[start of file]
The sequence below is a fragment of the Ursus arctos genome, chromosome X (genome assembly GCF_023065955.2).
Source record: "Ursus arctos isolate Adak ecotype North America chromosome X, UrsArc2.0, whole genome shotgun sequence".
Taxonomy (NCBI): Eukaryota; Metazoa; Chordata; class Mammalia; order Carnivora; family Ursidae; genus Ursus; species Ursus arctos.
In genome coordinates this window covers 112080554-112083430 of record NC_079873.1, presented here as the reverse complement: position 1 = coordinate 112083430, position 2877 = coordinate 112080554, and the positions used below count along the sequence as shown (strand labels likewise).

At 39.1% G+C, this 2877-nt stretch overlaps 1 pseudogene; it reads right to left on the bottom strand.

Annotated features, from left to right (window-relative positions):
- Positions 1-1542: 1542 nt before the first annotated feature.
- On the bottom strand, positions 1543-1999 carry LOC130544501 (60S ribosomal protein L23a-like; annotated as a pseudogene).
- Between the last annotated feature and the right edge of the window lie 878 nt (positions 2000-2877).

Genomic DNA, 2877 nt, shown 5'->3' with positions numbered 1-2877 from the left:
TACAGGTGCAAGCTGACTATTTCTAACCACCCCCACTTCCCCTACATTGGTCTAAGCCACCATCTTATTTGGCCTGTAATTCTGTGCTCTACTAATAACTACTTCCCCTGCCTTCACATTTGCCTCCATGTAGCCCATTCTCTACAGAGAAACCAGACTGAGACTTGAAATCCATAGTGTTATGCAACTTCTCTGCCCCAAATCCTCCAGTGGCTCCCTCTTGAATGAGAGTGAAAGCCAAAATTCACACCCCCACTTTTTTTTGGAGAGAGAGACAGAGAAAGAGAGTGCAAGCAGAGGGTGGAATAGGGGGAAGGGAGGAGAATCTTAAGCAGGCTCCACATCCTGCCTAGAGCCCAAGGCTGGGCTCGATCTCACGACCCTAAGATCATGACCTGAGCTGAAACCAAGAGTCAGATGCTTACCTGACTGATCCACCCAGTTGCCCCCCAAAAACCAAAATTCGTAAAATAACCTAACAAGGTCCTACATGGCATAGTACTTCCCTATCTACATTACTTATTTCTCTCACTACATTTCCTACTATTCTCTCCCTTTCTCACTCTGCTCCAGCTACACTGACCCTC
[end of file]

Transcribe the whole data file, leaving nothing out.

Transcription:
The sequence below is a fragment of the Ursus arctos genome, chromosome X (genome assembly GCF_023065955.2).
Source record: "Ursus arctos isolate Adak ecotype North America chromosome X, UrsArc2.0, whole genome shotgun sequence".
Taxonomy (NCBI): Eukaryota; Metazoa; Chordata; class Mammalia; order Carnivora; family Ursidae; genus Ursus; species Ursus arctos.
In genome coordinates this window covers 112080554-112083430 of record NC_079873.1, presented here as the reverse complement: position 1 = coordinate 112083430, position 2877 = coordinate 112080554, and the positions used below count along the sequence as shown (strand labels likewise).

At 39.1% G+C, this 2877-nt stretch overlaps 1 pseudogene; it reads right to left on the bottom strand.

Annotated features, from left to right (window-relative positions):
- Positions 1-1542: 1542 nt before the first annotated feature.
- On the bottom strand, positions 1543-1999 carry LOC130544501 (60S ribosomal protein L23a-like; annotated as a pseudogene).
- Between the last annotated feature and the right edge of the window lie 878 nt (positions 2000-2877).

Genomic DNA, 2877 nt, shown 5'->3' with positions numbered 1-2877 from the left:
TACAGGTGCAAGCTGACTATTTCTAACCACCCCCACTTCCCCTACATTGGTCTAAGCCACCATCTTATTTGGCCTGTAATTCTGTGCTCTACTAATAACTACTTCCCCTGCCTTCACATTTGCCTCCATGTAGCCCATTCTCTACAGAGAAACCAGACTGAGACTTGAAATCCATAGTGTTATGCAACTTCTCTGCCCCAAATCCTCCAGTGGCTCCCTCTTGAATGAGAGTGAAAGCCAAAATTCACACCCCCACTTTTTTTTGGAGAGAGAGACAGAGAAAGAGAGTGCAAGCAGAGGGTGGAATAGGGGGAAGGGAGGAGAATCTTAAGCAGGCTCCACATCCTGCCTAGAGCCCAAGGCTGGGCTCGATCTCACGACCCTAAGATCATGACCTGAGCTGAAACCAAGAGTCAGATGCTTACCTGACTGATCCACCCAGTTGCCCCCCAAAAACCAAAATTCGTAAAATAACCTAACAAGGTCCTACATGGCATAGTACTTCCCTATCTACATTACTTATTTCTCTCACTACATTTCCTACTATTCTCTCCCTTTCTCACTCTGCTCCAGCTACACTGACCCTC